RE: AMBER: request for hardware recommendations

From: Ross Walker <>
Date: Sat, 6 Oct 2007 18:45:14 -0700

Hi Parish,
I think you will be shocked at just how bad GigE is these days. You are
talking about putting 8 cores in one box which means you have 1 GigE
connection serving them which equates to 125 MBps per core without even
considering contention. So you are effectively running on 100 meg ethernet.
So short answer is that multi-core chips have completely killed ethernet as
a form of interconnect for MD. In fact such approaches to putting more power
in a box (forget the memory bandwidth issues for the moment) are rapidly
killing infiniband as well, just wait until we start getting to 16 core
chips in a couple of years and then we will truly be screwed.....
Firstly I would be wary of the quad core intel chips - Clovertown. They
really are very very poorly designed. You best option at the moment is
likely to be quad core opterons, although you might have to wait a couple of
months to get them as all the first batches are going direct to the new Sun
machine at TACC. Or alternatively wait a while for Intel Quickpath (CSI) to
come out but I think there is likely a 9 to 12 month wait for that. Failing
that you might want to look at quad dual core opterons and see how they
compare in price to dual quad core Intels.
So really if you want to run regular MD runs on more than one box at a time
then your only real choice is infiniband. You might be able to get to two
boxes with a couple of gigE cards in both boxes and crossover cables (to
avoid switch contention) but it probably won't be great performance. One
option you might want to look at is the possibility of infiniband cross over
cables. This will save you the cost of an infiniband switch and will let you
use 2 boxes at once so 16 cpus.
If, however, you plan to run a lot of coarse grain parallel stuff, like
umbrella sampling where you truly run seperate calculations or replica
exchange simulations which are loosely coupled then you can build yourself a
cluster using just gigabit ethernet and run 8 cpus per replica.
Beyond that rather than spend a small fortune getting something that will be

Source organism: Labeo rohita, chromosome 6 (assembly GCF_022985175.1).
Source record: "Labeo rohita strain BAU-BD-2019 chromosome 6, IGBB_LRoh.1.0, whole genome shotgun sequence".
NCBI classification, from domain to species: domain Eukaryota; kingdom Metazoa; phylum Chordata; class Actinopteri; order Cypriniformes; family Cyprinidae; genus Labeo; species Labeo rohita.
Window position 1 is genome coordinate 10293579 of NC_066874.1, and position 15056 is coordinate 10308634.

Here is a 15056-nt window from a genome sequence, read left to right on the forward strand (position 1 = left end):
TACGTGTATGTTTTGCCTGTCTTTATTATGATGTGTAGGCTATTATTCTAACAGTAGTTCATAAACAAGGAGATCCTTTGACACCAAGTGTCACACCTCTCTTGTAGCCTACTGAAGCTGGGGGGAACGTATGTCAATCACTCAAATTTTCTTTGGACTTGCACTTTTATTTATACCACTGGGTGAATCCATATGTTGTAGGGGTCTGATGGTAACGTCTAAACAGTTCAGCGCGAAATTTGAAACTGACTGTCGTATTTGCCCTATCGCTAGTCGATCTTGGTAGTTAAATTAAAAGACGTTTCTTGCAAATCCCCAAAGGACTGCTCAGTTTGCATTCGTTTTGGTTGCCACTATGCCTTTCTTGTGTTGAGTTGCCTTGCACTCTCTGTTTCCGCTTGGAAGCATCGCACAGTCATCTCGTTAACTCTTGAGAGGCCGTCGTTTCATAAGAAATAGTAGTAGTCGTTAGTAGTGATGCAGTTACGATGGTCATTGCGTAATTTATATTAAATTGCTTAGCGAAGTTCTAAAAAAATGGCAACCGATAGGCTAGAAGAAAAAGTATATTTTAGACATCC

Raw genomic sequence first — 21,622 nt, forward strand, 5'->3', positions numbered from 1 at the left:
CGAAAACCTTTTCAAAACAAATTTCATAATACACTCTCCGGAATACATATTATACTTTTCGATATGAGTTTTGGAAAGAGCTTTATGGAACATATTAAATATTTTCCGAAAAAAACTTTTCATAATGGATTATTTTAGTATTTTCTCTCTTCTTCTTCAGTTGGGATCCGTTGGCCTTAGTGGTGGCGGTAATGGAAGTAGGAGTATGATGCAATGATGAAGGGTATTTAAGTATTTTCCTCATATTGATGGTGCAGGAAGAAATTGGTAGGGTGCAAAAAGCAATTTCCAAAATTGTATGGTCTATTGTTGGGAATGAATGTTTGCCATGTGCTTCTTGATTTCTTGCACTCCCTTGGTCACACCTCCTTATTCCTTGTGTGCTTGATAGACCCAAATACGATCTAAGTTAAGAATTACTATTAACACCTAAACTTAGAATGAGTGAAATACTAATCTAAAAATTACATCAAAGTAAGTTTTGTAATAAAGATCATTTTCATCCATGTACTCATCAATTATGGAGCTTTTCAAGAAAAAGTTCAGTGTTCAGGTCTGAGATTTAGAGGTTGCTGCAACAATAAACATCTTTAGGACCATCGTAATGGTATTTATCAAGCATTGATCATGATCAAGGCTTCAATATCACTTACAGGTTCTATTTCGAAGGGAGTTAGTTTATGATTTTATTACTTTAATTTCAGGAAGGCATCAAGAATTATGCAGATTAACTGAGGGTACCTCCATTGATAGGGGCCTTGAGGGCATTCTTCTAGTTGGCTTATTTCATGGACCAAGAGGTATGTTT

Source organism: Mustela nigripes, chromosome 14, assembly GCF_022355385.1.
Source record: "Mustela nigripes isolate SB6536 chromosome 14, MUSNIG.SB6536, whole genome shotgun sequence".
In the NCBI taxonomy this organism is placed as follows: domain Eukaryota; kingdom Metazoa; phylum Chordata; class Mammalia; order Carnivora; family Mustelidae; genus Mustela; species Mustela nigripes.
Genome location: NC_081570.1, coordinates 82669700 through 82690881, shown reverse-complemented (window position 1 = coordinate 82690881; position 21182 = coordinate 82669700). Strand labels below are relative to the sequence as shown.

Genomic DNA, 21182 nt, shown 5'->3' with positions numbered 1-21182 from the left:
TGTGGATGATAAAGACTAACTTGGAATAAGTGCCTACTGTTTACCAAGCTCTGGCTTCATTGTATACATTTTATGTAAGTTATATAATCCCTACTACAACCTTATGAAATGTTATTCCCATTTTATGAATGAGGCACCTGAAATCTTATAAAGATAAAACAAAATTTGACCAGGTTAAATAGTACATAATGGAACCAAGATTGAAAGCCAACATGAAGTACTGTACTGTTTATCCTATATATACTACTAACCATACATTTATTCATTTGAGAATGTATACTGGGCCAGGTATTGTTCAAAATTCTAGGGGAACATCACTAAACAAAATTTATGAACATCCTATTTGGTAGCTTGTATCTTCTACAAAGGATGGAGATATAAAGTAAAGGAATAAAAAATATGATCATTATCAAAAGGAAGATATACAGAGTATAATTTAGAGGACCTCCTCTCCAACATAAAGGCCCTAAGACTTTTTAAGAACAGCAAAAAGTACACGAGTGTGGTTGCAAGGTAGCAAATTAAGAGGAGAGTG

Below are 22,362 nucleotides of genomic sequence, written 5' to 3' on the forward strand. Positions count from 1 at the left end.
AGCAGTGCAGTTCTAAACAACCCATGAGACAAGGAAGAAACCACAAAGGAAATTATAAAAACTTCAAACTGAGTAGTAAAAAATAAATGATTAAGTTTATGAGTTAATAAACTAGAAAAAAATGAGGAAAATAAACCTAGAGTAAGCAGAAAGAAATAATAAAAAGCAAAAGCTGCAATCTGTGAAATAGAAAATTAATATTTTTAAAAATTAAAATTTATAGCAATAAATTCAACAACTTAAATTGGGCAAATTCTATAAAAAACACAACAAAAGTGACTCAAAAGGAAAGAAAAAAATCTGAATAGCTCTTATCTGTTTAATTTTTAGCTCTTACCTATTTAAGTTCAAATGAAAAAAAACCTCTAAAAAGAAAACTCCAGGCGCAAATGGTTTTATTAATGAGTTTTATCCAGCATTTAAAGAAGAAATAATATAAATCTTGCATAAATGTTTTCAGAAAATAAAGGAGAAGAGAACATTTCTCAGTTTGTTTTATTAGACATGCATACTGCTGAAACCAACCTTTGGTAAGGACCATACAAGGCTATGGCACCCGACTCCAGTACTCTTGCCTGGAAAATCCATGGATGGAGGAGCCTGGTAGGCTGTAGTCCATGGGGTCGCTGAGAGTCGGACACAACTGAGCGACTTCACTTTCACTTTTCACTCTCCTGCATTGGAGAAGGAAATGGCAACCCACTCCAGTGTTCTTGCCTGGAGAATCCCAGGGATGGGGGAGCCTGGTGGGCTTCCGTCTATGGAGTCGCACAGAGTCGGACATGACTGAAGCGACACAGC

mediocre at best you would probably be better off just applying for time on
NSF supercomputers. See: for details of
applying for time. You can get 30,000 SUs for free by just sending a CV and
abstract. If you want more than this then you can write a short proposal
which are accepted every 3 months. At the moment there is a glut of time
available so it will be fairly easy to get plenty of time. These machines
are all connected with decent interconnects, as well as having parallel file
systems over SANs which is really the only 'proper' way to do cluster based
file systems since NFS really doesn't cut it. They are also centrally
maintained meaning you don't need to pay anyone to look after the machines.
Anyway just an idea, feel free to contact me directly if you want more
All the best
|\oss Walker

| HPC Consultant and Staff Scientist |
| San Diego Supercomputer Center |
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From: [] On Behalf Of
Parish, Carol
Sent: Saturday, October 06, 2007 10:20
Subject: RE: AMBER: request for hardware recommendations

Thank very much. Judging by the timings in the Amber page, I think that
some of the time I'd want to run on at least 16 cores, maybe up to as many
as 40 cores, but most jobs would use 8 or so cores. I'd likely use both
pmemd and sander, but most of my longer jobs will likely be REMD/sander.
I'm starting to think that I'm sort of at the cusp; where some of my jobs
would do OK with gigE and some would benefit from infiniband and I just need
to choose a configuration? Thanks again, Carol



From: [] On Behalf Of
Carlos Simmerling
Sent: Saturday, October 06, 2007 1:00 PM
Subject: Re: AMBER: request for hardware recommendations


are you thinking of using all 80 cores at once for runs, or will you usually
have multiple simulations going (multiple users)? For 80 cores on
a small number of simulations you probably won't get good scaling with
gigE. It also depends on whether you will use mostly pmemd, which scales
well, or sander, which doesn't scale as well but has more functionality.
pmemd is great for standard MD, but anything beyond that like most
free energy calculations, REMD, NEB, and so on will require sander.
Let us know how you'll be using it and we might be able to help more. There
are also lots of benchmarks on the Amber page for various clusters.

On 10/6/07, Parish, Carol <> wrote:

Please forgive this hardware-recommendation related post. I looked
through the manual, the webpage and the reflectors and I didn't see any
recent information on this specific issue.

I would like to use AMBER for systems of about 200 residues in explicit
and implicit solvent. My budget will allow me to purchase either a
cluster of 10 dual quad core intels (80 cores) with gigE, or a much
smaller number of cores with infiniband. Should I invest in infiniband
or would gig E scale OK in the TIP3 calcs for a cluster this size? (10
boxes; 80 cores)

I have heard rumors that it can be difficult to install AMBER in
parallel on commodity clusters. Can anyone recommend linux
hardware/software combinations that work best?

Can anybody recommend a vendor who can install and test AMBER on a
gigE/intel cluster?

Can anyone recommend a good quality gigE switch? Does anyone know of a
HOWTO for configuring a switch to work optimally?

Thanks very much, Carol Parish

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Received on Sun Oct 07 2007 - 06:08:06 PDT
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